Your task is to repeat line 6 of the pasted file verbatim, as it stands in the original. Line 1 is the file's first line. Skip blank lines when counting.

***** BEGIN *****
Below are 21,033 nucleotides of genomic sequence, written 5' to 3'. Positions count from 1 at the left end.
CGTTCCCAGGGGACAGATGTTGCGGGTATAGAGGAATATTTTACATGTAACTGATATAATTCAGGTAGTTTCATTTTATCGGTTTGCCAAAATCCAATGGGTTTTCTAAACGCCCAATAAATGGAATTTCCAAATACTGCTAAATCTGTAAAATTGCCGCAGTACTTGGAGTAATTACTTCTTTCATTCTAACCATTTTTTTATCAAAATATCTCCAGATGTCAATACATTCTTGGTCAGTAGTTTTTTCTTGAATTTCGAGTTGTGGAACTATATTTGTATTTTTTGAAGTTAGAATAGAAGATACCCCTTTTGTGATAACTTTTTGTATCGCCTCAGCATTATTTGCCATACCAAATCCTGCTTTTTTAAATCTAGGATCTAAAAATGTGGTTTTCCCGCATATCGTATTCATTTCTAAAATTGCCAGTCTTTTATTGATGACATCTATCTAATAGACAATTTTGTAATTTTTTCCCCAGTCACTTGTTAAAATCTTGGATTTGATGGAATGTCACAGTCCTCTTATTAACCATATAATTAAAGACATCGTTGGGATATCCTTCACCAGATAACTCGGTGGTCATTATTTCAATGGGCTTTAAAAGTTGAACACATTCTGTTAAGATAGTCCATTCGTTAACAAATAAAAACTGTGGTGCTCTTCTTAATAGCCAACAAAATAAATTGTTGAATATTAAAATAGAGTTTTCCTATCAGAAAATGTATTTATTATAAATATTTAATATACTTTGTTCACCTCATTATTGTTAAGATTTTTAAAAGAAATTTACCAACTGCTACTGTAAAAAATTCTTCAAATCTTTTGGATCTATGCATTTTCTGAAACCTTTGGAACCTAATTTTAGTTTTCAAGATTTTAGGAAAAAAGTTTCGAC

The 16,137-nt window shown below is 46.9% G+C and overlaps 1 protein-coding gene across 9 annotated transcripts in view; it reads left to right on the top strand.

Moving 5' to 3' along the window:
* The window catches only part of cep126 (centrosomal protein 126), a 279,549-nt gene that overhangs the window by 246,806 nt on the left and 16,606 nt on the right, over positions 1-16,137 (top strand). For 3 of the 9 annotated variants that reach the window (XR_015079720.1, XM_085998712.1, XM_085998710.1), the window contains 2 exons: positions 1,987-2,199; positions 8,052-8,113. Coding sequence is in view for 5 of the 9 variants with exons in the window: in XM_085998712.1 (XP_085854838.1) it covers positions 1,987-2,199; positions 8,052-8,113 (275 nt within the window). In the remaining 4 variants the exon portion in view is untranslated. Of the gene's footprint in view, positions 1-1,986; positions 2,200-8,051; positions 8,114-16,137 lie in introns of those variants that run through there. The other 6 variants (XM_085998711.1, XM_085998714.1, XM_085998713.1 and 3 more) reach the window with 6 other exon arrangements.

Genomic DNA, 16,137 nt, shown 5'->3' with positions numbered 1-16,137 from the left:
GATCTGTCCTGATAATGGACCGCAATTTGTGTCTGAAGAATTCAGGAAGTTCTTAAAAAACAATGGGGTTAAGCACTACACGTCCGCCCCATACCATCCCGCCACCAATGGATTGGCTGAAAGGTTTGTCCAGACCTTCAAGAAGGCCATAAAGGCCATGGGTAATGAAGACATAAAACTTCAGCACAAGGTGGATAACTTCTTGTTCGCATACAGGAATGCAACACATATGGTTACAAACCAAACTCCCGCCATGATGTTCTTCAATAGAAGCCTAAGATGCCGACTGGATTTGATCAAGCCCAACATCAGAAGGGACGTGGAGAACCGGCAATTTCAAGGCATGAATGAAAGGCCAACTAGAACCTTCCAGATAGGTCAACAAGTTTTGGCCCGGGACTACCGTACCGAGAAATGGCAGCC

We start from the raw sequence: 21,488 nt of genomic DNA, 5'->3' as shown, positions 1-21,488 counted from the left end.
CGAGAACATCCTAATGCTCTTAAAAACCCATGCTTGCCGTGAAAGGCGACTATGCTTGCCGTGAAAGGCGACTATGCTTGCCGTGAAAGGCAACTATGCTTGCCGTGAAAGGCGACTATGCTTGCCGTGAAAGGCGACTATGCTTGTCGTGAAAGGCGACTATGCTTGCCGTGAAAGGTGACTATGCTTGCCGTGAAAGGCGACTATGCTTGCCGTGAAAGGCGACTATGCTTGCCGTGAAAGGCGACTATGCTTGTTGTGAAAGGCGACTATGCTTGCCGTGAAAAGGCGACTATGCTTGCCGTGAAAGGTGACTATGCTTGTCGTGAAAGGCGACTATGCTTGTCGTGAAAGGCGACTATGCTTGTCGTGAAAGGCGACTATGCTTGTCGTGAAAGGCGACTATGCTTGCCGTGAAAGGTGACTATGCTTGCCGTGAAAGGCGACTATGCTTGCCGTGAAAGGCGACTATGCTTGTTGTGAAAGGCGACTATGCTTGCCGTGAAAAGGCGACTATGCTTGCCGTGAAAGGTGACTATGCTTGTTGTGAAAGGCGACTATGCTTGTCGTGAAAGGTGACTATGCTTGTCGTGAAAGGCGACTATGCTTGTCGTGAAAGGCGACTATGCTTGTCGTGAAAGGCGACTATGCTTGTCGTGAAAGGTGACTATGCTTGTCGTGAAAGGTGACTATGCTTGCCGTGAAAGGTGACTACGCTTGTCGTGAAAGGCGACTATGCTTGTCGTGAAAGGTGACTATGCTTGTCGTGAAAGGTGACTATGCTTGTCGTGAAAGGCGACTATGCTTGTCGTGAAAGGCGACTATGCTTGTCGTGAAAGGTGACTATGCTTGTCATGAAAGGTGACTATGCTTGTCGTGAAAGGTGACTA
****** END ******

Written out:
Genomic DNA, 16,137 nt, shown 5'->3' with positions numbered 1-16,137 from the left: